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Personal Finance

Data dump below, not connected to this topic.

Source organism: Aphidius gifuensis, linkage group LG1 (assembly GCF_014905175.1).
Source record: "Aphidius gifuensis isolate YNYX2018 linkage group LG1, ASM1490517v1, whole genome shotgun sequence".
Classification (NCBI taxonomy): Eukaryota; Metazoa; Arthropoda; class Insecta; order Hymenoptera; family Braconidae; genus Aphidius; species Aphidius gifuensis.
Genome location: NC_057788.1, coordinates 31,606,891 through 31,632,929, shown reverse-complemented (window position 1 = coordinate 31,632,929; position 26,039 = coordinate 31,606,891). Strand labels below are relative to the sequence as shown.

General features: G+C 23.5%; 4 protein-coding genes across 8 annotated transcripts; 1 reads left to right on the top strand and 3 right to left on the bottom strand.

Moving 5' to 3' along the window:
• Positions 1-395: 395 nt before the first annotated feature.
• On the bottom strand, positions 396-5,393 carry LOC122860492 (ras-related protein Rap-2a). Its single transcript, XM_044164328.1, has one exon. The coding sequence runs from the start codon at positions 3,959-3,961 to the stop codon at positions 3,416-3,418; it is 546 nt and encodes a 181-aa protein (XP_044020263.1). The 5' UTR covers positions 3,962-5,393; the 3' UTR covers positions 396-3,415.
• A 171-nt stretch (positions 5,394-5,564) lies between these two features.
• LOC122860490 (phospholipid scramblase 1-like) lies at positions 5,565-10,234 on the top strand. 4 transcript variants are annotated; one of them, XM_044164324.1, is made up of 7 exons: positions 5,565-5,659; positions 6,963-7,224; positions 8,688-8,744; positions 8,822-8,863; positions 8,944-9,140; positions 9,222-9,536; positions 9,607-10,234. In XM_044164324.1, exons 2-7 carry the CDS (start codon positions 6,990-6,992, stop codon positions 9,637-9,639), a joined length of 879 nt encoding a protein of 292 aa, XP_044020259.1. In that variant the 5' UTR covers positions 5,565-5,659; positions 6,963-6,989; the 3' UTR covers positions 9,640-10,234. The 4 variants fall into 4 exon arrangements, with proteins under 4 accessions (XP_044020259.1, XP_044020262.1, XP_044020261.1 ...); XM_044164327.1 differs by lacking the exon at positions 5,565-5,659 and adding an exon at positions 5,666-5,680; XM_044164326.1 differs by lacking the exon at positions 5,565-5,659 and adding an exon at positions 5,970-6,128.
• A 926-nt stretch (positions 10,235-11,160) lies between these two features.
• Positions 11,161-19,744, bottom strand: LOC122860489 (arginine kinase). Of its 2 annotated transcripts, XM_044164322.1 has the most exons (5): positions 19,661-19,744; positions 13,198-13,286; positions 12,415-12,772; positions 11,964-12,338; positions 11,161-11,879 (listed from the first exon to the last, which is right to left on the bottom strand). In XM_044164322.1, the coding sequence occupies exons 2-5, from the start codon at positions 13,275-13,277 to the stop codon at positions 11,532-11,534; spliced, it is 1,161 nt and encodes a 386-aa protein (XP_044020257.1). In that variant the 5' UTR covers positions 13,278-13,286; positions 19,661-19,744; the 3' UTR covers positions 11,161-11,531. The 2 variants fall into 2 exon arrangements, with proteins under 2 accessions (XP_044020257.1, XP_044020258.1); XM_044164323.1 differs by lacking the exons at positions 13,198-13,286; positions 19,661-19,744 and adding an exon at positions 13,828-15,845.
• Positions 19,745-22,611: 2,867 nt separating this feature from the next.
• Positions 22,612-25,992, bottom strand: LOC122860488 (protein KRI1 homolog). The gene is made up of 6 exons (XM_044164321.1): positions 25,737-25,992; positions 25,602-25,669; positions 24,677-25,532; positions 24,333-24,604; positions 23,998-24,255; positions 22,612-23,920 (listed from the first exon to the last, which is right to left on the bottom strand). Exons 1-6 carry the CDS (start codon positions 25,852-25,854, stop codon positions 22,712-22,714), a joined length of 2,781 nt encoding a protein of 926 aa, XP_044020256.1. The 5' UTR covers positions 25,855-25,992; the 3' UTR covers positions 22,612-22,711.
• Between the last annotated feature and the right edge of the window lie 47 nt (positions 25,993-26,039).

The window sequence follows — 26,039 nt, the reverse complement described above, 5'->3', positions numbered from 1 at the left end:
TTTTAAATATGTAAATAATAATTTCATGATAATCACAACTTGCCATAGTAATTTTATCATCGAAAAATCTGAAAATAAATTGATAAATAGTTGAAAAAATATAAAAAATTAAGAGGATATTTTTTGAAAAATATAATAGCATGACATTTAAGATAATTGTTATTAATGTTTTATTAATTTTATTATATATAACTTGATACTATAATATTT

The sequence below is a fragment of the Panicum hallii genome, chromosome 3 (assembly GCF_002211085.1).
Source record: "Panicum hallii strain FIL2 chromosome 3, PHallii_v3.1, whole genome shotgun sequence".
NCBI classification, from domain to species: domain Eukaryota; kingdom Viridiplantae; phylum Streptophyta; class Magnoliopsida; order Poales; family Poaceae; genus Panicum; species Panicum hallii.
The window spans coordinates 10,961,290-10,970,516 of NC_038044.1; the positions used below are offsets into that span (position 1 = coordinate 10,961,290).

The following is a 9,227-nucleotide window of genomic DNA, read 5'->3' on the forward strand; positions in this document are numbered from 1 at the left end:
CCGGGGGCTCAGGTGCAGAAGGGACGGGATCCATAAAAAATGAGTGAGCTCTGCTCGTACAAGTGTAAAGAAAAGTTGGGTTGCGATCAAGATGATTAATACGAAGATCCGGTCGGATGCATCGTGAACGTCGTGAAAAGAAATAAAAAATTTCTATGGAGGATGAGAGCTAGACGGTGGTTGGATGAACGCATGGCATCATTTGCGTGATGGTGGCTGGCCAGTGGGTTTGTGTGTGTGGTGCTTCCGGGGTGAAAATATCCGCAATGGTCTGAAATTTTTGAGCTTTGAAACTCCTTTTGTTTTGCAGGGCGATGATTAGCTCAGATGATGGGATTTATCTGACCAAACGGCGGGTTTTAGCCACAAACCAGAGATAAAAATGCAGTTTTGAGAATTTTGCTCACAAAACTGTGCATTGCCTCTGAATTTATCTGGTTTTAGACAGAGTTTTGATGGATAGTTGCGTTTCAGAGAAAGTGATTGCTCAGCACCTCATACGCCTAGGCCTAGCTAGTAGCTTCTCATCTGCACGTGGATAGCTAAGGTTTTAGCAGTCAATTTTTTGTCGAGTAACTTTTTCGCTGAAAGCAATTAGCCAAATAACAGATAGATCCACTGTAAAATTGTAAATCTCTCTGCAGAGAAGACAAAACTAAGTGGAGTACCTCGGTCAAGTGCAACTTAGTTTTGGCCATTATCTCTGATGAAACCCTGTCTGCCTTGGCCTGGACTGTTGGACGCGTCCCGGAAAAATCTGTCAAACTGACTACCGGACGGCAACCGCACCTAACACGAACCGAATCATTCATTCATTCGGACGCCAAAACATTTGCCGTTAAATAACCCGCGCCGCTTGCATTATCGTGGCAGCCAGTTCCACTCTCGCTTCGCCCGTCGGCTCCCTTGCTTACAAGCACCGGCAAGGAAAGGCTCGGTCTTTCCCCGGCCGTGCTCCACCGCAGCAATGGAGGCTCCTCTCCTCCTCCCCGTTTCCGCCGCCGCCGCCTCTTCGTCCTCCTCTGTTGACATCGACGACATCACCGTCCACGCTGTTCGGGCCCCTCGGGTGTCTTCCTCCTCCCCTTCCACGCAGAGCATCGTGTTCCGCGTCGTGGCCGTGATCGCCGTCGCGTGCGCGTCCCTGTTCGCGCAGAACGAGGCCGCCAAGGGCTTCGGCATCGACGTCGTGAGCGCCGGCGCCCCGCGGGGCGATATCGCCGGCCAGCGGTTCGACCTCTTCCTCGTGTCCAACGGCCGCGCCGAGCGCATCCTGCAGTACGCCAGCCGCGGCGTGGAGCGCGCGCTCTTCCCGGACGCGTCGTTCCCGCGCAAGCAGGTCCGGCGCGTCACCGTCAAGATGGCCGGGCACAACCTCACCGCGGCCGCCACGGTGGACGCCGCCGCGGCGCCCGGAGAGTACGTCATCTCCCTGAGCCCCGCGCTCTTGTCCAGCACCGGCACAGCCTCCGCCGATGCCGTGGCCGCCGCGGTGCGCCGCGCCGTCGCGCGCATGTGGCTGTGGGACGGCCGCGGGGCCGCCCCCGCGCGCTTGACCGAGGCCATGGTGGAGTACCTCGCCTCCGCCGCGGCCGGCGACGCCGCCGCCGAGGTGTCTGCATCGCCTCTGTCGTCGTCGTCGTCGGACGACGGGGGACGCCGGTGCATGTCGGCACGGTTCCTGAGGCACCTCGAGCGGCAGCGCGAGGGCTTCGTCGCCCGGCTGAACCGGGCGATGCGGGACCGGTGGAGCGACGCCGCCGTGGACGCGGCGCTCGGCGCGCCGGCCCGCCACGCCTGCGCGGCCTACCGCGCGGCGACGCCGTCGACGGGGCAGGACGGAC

Did you run out of money before you crossed everyone off your holiday shopping list? Fear not, as there are many amazing zero-dollar gift ideas out there in the world. Here are five to get you started! RELATED: 9 money mantras to avoid overspending Creative gifts for people with tight budgets Magazine subscriptions If you have a scattering of frequent flyer miles from random airlines, then you need to know about Mags for Miles. This website works with almost all the major airlines and allows you to trade in your dormant miles for magazine subscriptions. From Vogue to People, Sports Illustrated to Cigar Aficionado, there’s likely a magazine for that certain someone on your holiday list. (Of course, this is only a good idea if your frequent flyer miles weren’t on their way to earning you a free plane ticket.) Utilize your gift cards You may not have any cash on hand, but you likely have an assortment of gift cards languishing throughout your home. Whether they’re loaded with $100 or $7.53, it’s worth gathering them up for your holiday shopping needs. Most retailers allow you to check the balance online, and you can even use them to buy new gift cards for others! Go ahead and transform your forgotten plastic into holiday presents without spending a dime! Regift Regifting may have a reputation for being a tacky move, but many of the gifts we receive are perfectly fine, they simply don’t fit in with our personal style. But that doesn’t mean that they can’t be valued by someone else. Be it a book, funny T-shirt or a pair of kooky socks, just make sure to remove any personal notes and gift it outside of the original giver’s circle of friends. Family mementos If you’re the keeper of great-aunt Ethel’s box of family heirlooms, maybe it’s time to spread the wealth throughout the family. Whether you have items of value such a sterling silver tea set or simply Grandma’s bronzed baby shoes, items of meaning make great family gifts. Take the time to clean and polish each item, and then write up the full known history on each gift. Enrich this winter’s gatherings with family stories and history. Give from your time and talents Not all gifts needs to be things, and the gift of time and service can be more appreciated than any solid object. Whether it’s an evening of babysitting, an afternoon of household organization or the teaching of a skill, a personalized gift certificate can be very welcome. Figure out your personal skills and talents for a truly unique set of gift. Just make to to actually follow through on your intentions! Having an empty wallet doesn’t have to mean that your friends and loved ones go without this holiday season. Look around at what you have on hand and exercise your creative muscle. The winter holidays are about faith, community and caring for one another, which was never found in the mall in the first place. RELATED: 13 things I learned about money in my 20s Related Articles from clark.com: Social Security's full retirement age will rise by 2 months in 2018 Read More Best cell phone plans and deals for 2017 Read More New security warning about chip credit cards Read More